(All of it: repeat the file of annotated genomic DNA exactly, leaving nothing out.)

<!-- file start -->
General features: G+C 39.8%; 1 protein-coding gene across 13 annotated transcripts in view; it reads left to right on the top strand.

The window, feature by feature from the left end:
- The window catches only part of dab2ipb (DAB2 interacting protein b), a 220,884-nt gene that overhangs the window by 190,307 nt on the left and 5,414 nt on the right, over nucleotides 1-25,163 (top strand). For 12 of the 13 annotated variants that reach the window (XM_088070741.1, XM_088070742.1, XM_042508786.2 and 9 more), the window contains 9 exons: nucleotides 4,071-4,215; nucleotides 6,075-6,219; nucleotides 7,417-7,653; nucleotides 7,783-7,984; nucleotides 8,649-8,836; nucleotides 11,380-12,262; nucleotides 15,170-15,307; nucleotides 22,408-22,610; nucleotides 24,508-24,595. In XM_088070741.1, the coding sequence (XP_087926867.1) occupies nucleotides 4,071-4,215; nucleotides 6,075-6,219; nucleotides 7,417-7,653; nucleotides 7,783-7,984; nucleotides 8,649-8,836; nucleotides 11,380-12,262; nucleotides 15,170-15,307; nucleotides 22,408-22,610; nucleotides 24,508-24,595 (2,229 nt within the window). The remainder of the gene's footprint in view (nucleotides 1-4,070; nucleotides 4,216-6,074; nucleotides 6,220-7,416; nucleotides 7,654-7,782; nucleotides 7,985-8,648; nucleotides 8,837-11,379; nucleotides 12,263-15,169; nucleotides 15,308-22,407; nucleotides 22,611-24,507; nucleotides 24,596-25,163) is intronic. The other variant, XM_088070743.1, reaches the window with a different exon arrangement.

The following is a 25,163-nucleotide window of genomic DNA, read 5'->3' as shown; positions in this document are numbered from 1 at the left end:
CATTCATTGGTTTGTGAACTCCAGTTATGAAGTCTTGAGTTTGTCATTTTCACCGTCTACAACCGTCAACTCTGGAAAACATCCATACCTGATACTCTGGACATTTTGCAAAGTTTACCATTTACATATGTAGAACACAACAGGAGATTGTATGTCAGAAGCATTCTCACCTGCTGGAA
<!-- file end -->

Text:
General features: G+C 39.8%; 1 protein-coding gene across 13 annotated transcripts in view; it reads left to right on the top strand.

The window, feature by feature from the left end:
- The window catches only part of dab2ipb (DAB2 interacting protein b), a 220,884-nt gene that overhangs the window by 190,307 nt on the left and 5,414 nt on the right, over nucleotides 1-25,163 (top strand). For 12 of the 13 annotated variants that reach the window (XM_088070741.1, XM_088070742.1, XM_042508786.2 and 9 more), the window contains 9 exons: nucleotides 4,071-4,215; nucleotides 6,075-6,219; nucleotides 7,417-7,653; nucleotides 7,783-7,984; nucleotides 8,649-8,836; nucleotides 11,380-12,262; nucleotides 15,170-15,307; nucleotides 22,408-22,610; nucleotides 24,508-24,595. In XM_088070741.1, the coding sequence (XP_087926867.1) occupies nucleotides 4,071-4,215; nucleotides 6,075-6,219; nucleotides 7,417-7,653; nucleotides 7,783-7,984; nucleotides 8,649-8,836; nucleotides 11,380-12,262; nucleotides 15,170-15,307; nucleotides 22,408-22,610; nucleotides 24,508-24,595 (2,229 nt within the window). The remainder of the gene's footprint in view (nucleotides 1-4,070; nucleotides 4,216-6,074; nucleotides 6,220-7,416; nucleotides 7,654-7,782; nucleotides 7,985-8,648; nucleotides 8,837-11,379; nucleotides 12,263-15,169; nucleotides 15,308-22,407; nucleotides 22,611-24,507; nucleotides 24,596-25,163) is intronic. The other variant, XM_088070743.1, reaches the window with a different exon arrangement.

The following is a 25,163-nucleotide window of genomic DNA, read 5'->3' as shown; positions in this document are numbered from 1 at the left end:
CATTCATTGGTTTGTGAACTCCAGTTATGAAGTCTTGAGTTTGTCATTTTCACCGTCTACAACCGTCAACTCTGGAAAACATCCATACCTGATACTCTGGACATTTTGCAAAGTTTACCATTTACATATGTAGAACACAACAGGAGATTGTATGTCAGAAGCATTCTCACCTGCTGGAA